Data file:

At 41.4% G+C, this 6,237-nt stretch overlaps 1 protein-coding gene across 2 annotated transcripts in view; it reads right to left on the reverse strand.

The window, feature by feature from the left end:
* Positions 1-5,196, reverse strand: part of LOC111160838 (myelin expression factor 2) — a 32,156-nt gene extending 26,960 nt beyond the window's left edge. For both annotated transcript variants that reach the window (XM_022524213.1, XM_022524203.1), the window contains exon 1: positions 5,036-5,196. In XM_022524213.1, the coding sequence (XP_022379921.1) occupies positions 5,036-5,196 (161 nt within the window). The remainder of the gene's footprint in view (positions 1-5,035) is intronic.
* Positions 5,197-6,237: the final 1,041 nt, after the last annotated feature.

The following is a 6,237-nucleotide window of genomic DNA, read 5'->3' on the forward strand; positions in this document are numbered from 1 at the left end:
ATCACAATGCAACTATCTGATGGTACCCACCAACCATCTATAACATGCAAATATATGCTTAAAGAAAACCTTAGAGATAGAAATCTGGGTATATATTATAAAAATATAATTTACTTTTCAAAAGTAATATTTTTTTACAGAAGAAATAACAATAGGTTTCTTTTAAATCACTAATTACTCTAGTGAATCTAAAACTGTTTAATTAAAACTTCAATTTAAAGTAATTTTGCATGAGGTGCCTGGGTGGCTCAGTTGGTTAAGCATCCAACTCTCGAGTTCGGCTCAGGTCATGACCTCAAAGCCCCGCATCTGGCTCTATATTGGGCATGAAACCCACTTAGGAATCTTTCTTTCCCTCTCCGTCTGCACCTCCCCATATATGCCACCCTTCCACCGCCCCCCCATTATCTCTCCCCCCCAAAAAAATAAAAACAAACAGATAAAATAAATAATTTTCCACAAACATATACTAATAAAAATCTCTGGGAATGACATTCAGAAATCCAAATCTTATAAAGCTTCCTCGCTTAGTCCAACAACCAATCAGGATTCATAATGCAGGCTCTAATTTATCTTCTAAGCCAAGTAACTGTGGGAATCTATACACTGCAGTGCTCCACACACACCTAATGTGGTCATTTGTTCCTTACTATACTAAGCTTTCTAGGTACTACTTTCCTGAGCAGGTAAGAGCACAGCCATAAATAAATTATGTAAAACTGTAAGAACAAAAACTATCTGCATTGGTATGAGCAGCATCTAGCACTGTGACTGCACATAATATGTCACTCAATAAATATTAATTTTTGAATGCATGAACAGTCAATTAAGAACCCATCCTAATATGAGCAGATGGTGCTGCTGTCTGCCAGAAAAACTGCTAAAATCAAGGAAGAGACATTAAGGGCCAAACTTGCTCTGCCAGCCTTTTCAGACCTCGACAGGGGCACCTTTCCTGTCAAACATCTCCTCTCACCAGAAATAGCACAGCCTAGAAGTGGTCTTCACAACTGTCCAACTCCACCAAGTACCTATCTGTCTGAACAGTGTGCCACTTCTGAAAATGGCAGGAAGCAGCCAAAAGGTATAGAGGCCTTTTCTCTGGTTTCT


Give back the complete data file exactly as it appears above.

At 41.4% G+C, this 6,237-nt stretch overlaps 1 protein-coding gene across 2 annotated transcripts in view; it reads right to left on the reverse strand.

The window, feature by feature from the left end:
* Positions 1-5,196, reverse strand: part of LOC111160838 (myelin expression factor 2) — a 32,156-nt gene extending 26,960 nt beyond the window's left edge. For both annotated transcript variants that reach the window (XM_022524213.1, XM_022524203.1), the window contains exon 1: positions 5,036-5,196. In XM_022524213.1, the coding sequence (XP_022379921.1) occupies positions 5,036-5,196 (161 nt within the window). The remainder of the gene's footprint in view (positions 1-5,035) is intronic.
* Positions 5,197-6,237: the final 1,041 nt, after the last annotated feature.

The following is a 6,237-nucleotide window of genomic DNA, read 5'->3' on the forward strand; positions in this document are numbered from 1 at the left end:
ATCACAATGCAACTATCTGATGGTACCCACCAACCATCTATAACATGCAAATATATGCTTAAAGAAAACCTTAGAGATAGAAATCTGGGTATATATTATAAAAATATAATTTACTTTTCAAAAGTAATATTTTTTTACAGAAGAAATAACAATAGGTTTCTTTTAAATCACTAATTACTCTAGTGAATCTAAAACTGTTTAATTAAAACTTCAATTTAAAGTAATTTTGCATGAGGTGCCTGGGTGGCTCAGTTGGTTAAGCATCCAACTCTCGAGTTCGGCTCAGGTCATGACCTCAAAGCCCCGCATCTGGCTCTATATTGGGCATGAAACCCACTTAGGAATCTTTCTTTCCCTCTCCGTCTGCACCTCCCCATATATGCCACCCTTCCACCGCCCCCCCATTATCTCTCCCCCCCAAAAAAATAAAAACAAACAGATAAAATAAATAATTTTCCACAAACATATACTAATAAAAATCTCTGGGAATGACATTCAGAAATCCAAATCTTATAAAGCTTCCTCGCTTAGTCCAACAACCAATCAGGATTCATAATGCAGGCTCTAATTTATCTTCTAAGCCAAGTAACTGTGGGAATCTATACACTGCAGTGCTCCACACACACCTAATGTGGTCATTTGTTCCTTACTATACTAAGCTTTCTAGGTACTACTTTCCTGAGCAGGTAAGAGCACAGCCATAAATAAATTATGTAAAACTGTAAGAACAAAAACTATCTGCATTGGTATGAGCAGCATCTAGCACTGTGACTGCACATAATATGTCACTCAATAAATATTAATTTTTGAATGCATGAACAGTCAATTAAGAACCCATCCTAATATGAGCAGATGGTGCTGCTGTCTGCCAGAAAAACTGCTAAAATCAAGGAAGAGACATTAAGGGCCAAACTTGCTCTGCCAGCCTTTTCAGACCTCGACAGGGGCACCTTTCCTGTCAAACATCTCCTCTCACCAGAAATAGCACAGCCTAGAAGTGGTCTTCACAACTGTCCAACTCCACCAAGTACCTATCTGTCTGAACAGTGTGCCACTTCTGAAAATGGCAGGAAGCAGCCAAAAGGTATAGAGGCCTTTTCTCTGGTTTCT